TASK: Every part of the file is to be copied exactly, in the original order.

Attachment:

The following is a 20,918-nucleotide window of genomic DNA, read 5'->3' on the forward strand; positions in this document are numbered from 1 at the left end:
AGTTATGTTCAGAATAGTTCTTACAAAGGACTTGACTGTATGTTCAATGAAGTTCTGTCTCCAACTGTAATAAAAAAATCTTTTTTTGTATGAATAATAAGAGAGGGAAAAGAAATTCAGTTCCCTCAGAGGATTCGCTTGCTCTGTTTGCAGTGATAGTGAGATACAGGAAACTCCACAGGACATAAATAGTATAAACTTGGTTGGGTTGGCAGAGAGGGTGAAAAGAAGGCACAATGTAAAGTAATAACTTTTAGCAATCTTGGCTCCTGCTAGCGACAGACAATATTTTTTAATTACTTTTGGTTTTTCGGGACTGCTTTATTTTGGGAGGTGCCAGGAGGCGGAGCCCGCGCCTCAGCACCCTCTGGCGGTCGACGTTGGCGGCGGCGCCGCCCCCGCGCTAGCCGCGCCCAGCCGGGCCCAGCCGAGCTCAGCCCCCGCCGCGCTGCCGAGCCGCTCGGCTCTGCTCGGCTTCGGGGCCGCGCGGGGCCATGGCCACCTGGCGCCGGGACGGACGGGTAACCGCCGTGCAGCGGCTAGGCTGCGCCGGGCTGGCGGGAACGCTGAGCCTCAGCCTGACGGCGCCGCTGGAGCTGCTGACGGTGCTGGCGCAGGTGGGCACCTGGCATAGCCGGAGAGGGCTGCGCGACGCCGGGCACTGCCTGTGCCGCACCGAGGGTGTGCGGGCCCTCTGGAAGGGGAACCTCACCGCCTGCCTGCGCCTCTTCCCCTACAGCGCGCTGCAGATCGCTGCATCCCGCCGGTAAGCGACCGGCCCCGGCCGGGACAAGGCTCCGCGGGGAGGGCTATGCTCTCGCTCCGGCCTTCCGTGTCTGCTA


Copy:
The following is a 20,918-nucleotide window of genomic DNA, read 5'->3' on the forward strand; positions in this document are numbered from 1 at the left end:
AGTTATGTTCAGAATAGTTCTTACAAAGGACTTGACTGTATGTTCAATGAAGTTCTGTCTCCAACTGTAATAAAAAAATCTTTTTTTGTATGAATAATAAGAGAGGGAAAAGAAATTCAGTTCCCTCAGAGGATTCGCTTGCTCTGTTTGCAGTGATAGTGAGATACAGGAAACTCCACAGGACATAAATAGTATAAACTTGGTTGGGTTGGCAGAGAGGGTGAAAAGAAGGCACAATGTAAAGTAATAACTTTTAGCAATCTTGGCTCCTGCTAGCGACAGACAATATTTTTTAATTACTTTTGGTTTTTCGGGACTGCTTTATTTTGGGAGGTGCCAGGAGGCGGAGCCCGCGCCTCAGCACCCTCTGGCGGTCGACGTTGGCGGCGGCGCCGCCCCCGCGCTAGCCGCGCCCAGCCGGGCCCAGCCGAGCTCAGCCCCCGCCGCGCTGCCGAGCCGCTCGGCTCTGCTCGGCTTCGGGGCCGCGCGGGGCCATGGCCACCTGGCGCCGGGACGGACGGGTAACCGCCGTGCAGCGGCTAGGCTGCGCCGGGCTGGCGGGAACGCTGAGCCTCAGCCTGACGGCGCCGCTGGAGCTGCTGACGGTGCTGGCGCAGGTGGGCACCTGGCATAGCCGGAGAGGGCTGCGCGACGCCGGGCACTGCCTGTGCCGCACCGAGGGTGTGCGGGCCCTCTGGAAGGGGAACCTCACCGCCTGCCTGCGCCTCTTCCCCTACAGCGCGCTGCAGATCGCTGCATCCCGCCGGTAAGCGACCGGCCCCGGCCGGGACAAGGCTCCGCGGGGAGGGCTATGCTCTCGCTCCGGCCTTCCGTGTCTGCTA